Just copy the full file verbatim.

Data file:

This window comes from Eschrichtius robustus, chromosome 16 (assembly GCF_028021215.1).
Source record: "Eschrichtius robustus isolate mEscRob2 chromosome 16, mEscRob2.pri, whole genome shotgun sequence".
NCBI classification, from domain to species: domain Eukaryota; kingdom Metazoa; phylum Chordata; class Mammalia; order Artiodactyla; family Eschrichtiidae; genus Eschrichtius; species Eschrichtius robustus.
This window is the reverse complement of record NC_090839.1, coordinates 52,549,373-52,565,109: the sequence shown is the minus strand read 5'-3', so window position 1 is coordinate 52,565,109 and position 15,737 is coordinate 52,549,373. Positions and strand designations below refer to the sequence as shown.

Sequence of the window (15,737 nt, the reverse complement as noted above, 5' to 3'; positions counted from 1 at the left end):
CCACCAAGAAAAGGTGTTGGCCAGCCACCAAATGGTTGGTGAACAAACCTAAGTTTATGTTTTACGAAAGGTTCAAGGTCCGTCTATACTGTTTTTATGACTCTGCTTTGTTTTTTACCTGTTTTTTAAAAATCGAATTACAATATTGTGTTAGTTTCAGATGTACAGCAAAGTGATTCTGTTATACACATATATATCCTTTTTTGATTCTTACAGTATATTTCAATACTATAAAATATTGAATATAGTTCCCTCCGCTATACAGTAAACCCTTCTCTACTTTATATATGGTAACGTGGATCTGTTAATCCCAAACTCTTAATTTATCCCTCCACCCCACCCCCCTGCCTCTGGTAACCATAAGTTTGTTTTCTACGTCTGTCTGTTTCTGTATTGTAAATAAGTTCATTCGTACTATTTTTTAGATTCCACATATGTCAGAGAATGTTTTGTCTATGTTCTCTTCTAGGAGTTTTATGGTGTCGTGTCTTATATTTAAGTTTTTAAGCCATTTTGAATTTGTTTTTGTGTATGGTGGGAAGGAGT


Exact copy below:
This window comes from Eschrichtius robustus, chromosome 16 (assembly GCF_028021215.1).
Source record: "Eschrichtius robustus isolate mEscRob2 chromosome 16, mEscRob2.pri, whole genome shotgun sequence".
NCBI classification, from domain to species: domain Eukaryota; kingdom Metazoa; phylum Chordata; class Mammalia; order Artiodactyla; family Eschrichtiidae; genus Eschrichtius; species Eschrichtius robustus.
This window is the reverse complement of record NC_090839.1, coordinates 52,549,373-52,565,109: the sequence shown is the minus strand read 5'-3', so window position 1 is coordinate 52,565,109 and position 15,737 is coordinate 52,549,373. Positions and strand designations below refer to the sequence as shown.

Sequence of the window (15,737 nt, the reverse complement as noted above, 5' to 3'; positions counted from 1 at the left end):
CCACCAAGAAAAGGTGTTGGCCAGCCACCAAATGGTTGGTGAACAAACCTAAGTTTATGTTTTACGAAAGGTTCAAGGTCCGTCTATACTGTTTTTATGACTCTGCTTTGTTTTTTACCTGTTTTTTAAAAATCGAATTACAATATTGTGTTAGTTTCAGATGTACAGCAAAGTGATTCTGTTATACACATATATATCCTTTTTTGATTCTTACAGTATATTTCAATACTATAAAATATTGAATATAGTTCCCTCCGCTATACAGTAAACCCTTCTCTACTTTATATATGGTAACGTGGATCTGTTAATCCCAAACTCTTAATTTATCCCTCCACCCCACCCCCCTGCCTCTGGTAACCATAAGTTTGTTTTCTACGTCTGTCTGTTTCTGTATTGTAAATAAGTTCATTCGTACTATTTTTTAGATTCCACATATGTCAGAGAATGTTTTGTCTATGTTCTCTTCTAGGAGTTTTATGGTGTCGTGTCTTATATTTAAGTTTTTAAGCCATTTTGAATTTGTTTTTGTGTATGGTGGGAAGGAGT